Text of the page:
Paul criticized Hillary Clinton, the front-runner for the 2016 Democratic nomination for President, as an utter failure in foreign policy during her tenure as Secretary of State.
“In the Middle East one form of tyranny replaces another,” Paul said, placing the blame on both Hillary Clinton and Barack Obama.
“Hillary’s War in Libya… made us less safe… radical jihadists [now] run amuck.”
“I believe Hillary Clinton’s abdication of responsibility [in her handling of the Benghazi attacks and the murder of our ambassador there]… her dereliction of duty should forever preclude her from high office,” Paul continued.
“It’s time for Hillary Clinton to permanently retire,” he added.
“In the Middle East a dangerous and barbaric cult has arisen. . . ISIS grew in a safe haven created by arming rebels in the Syrian civil war,” Paul said, something he predicted was a strong likelihood when the rebels were armed.
“Within a year,” he said, “that prediction came true.”
Paul called ISIS “a barbarous aberration.”
“We need a national defense,” he said, that is “robust enough, modern enough [and] nimble.”
Paul also called for “a foreign policy that encourages stability not chaos.”
“At home,” Paul said, “the government is the problem, not the solution.”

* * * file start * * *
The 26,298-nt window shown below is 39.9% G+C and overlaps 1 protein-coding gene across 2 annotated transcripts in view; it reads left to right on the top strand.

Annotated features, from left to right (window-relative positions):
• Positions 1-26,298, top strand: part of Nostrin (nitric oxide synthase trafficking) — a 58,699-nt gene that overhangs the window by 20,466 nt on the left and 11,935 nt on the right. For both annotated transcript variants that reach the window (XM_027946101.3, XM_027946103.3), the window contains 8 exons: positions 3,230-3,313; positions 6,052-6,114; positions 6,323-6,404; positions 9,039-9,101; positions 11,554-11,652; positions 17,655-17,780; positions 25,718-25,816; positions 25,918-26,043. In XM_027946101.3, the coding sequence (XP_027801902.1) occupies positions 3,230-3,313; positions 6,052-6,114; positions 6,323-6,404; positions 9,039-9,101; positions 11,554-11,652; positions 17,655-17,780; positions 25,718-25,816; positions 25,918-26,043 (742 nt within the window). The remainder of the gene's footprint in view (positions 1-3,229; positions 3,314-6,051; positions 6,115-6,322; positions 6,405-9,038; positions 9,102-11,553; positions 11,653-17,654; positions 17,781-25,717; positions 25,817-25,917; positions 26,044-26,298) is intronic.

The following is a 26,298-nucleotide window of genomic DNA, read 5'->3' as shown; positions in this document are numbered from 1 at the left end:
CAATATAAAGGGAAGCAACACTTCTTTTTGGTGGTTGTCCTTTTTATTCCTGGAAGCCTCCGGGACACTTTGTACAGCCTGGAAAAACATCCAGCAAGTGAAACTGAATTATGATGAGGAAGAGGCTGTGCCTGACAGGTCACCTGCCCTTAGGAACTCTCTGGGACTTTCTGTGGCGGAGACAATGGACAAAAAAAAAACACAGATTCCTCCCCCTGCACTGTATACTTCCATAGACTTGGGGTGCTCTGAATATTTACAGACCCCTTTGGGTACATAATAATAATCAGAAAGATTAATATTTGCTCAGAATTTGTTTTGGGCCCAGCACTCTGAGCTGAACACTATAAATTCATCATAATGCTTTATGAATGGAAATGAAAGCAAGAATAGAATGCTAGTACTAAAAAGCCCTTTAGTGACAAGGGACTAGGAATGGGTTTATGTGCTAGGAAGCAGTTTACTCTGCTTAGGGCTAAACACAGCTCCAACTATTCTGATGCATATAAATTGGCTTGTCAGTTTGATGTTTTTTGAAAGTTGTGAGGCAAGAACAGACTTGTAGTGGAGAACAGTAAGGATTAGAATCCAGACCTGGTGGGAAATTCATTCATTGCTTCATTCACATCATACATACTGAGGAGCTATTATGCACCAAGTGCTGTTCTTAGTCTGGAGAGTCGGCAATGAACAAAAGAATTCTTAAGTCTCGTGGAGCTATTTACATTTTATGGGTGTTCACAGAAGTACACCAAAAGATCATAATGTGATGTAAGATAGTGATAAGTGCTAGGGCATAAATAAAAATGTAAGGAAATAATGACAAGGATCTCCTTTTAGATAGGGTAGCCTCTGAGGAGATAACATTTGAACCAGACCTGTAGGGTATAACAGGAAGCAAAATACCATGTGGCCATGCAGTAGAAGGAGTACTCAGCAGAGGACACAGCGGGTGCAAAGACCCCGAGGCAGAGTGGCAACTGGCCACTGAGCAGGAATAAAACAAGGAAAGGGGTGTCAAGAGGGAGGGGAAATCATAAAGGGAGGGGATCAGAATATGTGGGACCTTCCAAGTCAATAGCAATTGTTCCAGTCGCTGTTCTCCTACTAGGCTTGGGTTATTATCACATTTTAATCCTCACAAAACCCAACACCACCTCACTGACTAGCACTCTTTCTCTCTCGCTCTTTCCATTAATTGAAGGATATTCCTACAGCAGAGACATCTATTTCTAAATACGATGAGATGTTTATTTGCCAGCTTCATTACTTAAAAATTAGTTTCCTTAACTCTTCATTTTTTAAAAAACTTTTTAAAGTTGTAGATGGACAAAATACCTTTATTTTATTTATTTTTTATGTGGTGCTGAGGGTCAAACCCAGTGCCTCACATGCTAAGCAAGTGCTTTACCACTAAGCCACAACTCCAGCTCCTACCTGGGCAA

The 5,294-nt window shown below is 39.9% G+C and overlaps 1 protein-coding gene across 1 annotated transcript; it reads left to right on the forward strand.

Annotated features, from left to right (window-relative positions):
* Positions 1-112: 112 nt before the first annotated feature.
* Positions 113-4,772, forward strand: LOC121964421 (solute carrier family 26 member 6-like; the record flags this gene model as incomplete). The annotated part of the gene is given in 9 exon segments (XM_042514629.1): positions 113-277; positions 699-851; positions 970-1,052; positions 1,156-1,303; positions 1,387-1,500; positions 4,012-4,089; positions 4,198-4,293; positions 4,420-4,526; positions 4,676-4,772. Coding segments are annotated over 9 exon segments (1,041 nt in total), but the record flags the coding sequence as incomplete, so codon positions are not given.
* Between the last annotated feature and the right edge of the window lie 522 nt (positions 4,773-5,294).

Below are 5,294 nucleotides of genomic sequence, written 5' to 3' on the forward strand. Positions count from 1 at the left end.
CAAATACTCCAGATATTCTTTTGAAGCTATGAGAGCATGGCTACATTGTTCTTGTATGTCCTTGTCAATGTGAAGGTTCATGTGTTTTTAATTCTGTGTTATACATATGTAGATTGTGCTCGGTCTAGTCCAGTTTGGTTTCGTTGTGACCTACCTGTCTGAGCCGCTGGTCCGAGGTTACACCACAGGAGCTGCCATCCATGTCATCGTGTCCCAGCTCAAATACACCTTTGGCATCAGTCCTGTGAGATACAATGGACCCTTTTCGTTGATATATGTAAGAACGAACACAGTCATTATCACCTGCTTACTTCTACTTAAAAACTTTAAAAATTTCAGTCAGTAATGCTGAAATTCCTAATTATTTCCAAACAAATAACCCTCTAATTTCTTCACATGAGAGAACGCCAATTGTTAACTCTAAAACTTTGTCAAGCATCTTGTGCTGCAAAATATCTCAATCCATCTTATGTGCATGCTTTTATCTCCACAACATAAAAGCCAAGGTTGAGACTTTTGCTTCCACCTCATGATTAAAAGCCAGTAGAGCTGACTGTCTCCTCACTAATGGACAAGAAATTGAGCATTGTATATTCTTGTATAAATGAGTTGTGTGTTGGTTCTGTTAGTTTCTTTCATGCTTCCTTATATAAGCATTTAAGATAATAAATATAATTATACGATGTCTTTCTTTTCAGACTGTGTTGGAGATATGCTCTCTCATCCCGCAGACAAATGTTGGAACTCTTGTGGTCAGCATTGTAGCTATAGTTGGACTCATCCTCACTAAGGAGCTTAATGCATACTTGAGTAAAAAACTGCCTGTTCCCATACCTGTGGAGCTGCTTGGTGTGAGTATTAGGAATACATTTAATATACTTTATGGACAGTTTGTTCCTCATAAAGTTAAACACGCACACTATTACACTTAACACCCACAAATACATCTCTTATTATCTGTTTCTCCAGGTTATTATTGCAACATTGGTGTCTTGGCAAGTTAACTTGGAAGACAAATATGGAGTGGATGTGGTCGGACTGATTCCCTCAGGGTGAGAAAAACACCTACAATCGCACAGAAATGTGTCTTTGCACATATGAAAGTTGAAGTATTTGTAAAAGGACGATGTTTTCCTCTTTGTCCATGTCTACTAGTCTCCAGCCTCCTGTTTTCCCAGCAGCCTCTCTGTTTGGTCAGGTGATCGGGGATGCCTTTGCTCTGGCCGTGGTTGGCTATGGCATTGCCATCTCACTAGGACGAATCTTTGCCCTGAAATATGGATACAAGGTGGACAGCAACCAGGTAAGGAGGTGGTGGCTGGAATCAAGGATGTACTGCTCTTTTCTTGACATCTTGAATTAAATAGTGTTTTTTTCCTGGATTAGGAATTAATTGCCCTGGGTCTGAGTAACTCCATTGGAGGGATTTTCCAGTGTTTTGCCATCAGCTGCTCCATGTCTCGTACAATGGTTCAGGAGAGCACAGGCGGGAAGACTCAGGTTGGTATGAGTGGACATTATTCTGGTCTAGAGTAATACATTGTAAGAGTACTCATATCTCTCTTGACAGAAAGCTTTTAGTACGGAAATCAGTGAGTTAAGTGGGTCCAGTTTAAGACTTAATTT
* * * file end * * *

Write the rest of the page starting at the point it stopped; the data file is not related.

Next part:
“We should not succumb to the notion that a government inept at home will somehow be a success abroad. . . We must be strong. We must defend ourselves,” he added.
We need, Paul said, “a national defense that is unparalleled, undefeatable, and unencumbered by nation building.”
We need “to promote, as Ronald Reagan put it, ‘peace through strength.’”
“We do not project strength,” Paul added, “by borrowing money from China to send it to Pakistan.”
Paul said it angers him to see people protesting against America in countries that receive foreign aid from us.
“Not one penny more to these haters of America,” he said.
Amid some chants of “President Paul, President Paul” from the audience, Paul closed his speech with an altar call for liberty.
“Our best days are ahead of us. What drives us is the desire for freedom,” he concluded.
“Will you stand with me?”
“Will you fight for freedom?”
“Will you vote for freedom?”
In the question and answer session that followed his speech, Paul said that Republicans can win over libertarians, moderates, and independents, but need to change their emphasis.
“We do a great job defending the 2nd amendment, but we have to defend the whole Bill of Rights,” Paul said. One right in particular that needs attention is due process.
Paul cited the case of Kalief Browder, a 16-year-old boy accused of a crime,who spent three years in Rikers Island and tried to commit suicide four times, he said, without having the benefit of a speedy trial.
Paul also said that if he could have just one constitutional amendment passed it would be term limits for members of Congress.
His biggest criticism of Congress, he added, is that it is “dysfunctional.”
“Even when we agree on something, we can’t get it done…. We lurch from one deadline to the next deadline,” he said.